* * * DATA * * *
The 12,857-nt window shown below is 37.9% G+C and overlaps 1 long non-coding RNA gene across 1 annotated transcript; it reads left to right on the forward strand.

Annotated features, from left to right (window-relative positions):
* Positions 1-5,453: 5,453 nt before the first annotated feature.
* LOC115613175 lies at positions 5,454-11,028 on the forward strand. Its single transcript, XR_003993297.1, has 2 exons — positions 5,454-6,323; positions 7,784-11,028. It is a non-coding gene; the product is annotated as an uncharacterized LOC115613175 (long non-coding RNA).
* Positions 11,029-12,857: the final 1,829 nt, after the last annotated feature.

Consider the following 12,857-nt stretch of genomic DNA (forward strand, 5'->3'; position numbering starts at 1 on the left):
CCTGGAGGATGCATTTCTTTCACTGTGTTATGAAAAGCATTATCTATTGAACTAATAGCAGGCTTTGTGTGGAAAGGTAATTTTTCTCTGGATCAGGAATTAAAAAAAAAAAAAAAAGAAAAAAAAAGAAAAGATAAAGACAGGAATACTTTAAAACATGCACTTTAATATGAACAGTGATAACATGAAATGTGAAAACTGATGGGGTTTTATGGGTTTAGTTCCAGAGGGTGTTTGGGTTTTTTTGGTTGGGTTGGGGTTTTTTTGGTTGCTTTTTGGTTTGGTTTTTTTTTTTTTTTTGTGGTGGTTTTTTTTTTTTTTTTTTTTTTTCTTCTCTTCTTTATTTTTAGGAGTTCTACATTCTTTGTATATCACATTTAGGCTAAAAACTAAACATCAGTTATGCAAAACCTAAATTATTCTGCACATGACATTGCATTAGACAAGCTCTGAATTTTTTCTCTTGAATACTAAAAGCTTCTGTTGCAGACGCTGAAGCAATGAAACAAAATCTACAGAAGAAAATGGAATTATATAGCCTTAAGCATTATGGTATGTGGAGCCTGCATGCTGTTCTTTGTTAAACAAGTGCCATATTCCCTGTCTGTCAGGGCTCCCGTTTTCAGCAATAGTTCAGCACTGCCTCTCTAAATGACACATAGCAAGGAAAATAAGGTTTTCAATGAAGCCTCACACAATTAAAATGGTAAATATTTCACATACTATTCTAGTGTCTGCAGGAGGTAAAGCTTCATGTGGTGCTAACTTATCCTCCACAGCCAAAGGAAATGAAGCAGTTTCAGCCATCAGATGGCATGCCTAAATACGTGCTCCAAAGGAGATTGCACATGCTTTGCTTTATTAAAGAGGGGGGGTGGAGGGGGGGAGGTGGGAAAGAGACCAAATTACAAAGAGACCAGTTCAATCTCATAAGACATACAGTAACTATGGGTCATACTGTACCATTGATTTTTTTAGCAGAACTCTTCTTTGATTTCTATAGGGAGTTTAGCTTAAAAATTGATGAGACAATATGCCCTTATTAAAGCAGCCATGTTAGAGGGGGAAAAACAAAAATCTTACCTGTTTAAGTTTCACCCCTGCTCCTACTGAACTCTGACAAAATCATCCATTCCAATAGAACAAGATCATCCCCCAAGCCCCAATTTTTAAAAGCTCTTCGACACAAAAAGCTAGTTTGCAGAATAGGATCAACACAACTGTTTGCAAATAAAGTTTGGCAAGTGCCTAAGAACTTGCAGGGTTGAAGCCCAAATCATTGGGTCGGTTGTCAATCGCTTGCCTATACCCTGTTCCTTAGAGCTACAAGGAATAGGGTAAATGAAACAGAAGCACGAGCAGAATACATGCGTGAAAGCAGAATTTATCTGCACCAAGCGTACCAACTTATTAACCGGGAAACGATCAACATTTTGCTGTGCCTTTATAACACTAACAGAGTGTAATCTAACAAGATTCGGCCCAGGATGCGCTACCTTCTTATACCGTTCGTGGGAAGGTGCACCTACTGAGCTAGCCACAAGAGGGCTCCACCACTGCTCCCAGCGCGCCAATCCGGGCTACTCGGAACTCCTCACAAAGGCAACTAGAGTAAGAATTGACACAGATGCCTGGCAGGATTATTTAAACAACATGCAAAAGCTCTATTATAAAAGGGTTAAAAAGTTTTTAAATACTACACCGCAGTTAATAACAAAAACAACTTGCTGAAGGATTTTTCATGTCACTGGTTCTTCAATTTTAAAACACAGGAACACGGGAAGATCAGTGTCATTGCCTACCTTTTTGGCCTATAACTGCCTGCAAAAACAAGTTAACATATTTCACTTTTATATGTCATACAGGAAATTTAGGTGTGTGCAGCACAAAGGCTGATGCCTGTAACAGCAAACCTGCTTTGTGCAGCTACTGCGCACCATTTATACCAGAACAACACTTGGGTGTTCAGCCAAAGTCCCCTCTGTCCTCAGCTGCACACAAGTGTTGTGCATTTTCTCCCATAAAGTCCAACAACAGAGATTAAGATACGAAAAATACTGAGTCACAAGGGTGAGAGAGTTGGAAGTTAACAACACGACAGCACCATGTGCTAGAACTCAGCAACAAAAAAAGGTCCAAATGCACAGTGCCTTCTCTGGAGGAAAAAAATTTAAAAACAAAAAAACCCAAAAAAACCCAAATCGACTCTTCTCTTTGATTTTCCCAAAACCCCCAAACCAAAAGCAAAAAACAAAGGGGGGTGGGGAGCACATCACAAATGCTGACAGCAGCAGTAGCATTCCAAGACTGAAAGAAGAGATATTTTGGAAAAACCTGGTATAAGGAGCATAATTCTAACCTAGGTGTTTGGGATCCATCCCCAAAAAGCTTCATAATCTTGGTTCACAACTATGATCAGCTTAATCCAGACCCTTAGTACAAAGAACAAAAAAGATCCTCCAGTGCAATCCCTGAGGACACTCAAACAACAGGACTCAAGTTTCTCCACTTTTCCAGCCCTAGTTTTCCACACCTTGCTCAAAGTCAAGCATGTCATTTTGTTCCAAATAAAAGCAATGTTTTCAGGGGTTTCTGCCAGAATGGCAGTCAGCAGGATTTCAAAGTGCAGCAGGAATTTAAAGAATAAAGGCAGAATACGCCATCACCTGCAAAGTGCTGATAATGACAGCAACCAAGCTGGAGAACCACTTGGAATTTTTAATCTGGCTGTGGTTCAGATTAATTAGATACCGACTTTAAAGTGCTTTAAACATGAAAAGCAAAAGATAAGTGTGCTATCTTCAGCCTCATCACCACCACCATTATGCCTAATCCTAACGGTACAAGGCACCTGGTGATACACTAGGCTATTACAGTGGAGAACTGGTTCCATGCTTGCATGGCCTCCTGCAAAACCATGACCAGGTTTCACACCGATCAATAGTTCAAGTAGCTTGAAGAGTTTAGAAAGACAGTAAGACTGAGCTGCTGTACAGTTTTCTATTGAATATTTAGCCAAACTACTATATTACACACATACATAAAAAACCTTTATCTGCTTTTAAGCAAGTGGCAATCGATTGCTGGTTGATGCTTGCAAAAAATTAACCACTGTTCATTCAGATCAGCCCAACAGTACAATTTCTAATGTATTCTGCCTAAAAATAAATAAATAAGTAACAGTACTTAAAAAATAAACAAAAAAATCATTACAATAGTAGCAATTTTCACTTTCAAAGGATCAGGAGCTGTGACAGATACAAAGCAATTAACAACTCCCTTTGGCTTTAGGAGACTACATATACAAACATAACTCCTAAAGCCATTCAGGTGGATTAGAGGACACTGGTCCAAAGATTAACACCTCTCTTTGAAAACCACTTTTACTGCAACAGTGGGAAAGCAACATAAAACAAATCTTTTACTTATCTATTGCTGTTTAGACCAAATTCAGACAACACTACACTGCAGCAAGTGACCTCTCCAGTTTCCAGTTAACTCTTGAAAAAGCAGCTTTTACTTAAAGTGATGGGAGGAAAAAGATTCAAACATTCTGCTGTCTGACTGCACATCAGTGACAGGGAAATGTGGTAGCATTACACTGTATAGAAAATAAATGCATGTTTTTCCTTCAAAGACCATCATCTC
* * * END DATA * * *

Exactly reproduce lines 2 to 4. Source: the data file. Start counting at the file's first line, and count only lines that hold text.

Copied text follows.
Annotated features, from left to right (window-relative positions):
* Positions 1-5,453: 5,453 nt before the first annotated feature.
* LOC115613175 lies at positions 5,454-11,028 on the forward strand. Its single transcript, XR_003993297.1, has 2 exons — positions 5,454-6,323; positions 7,784-11,028. It is a non-coding gene; the product is annotated as an uncharacterized LOC115613175 (long non-coding RNA).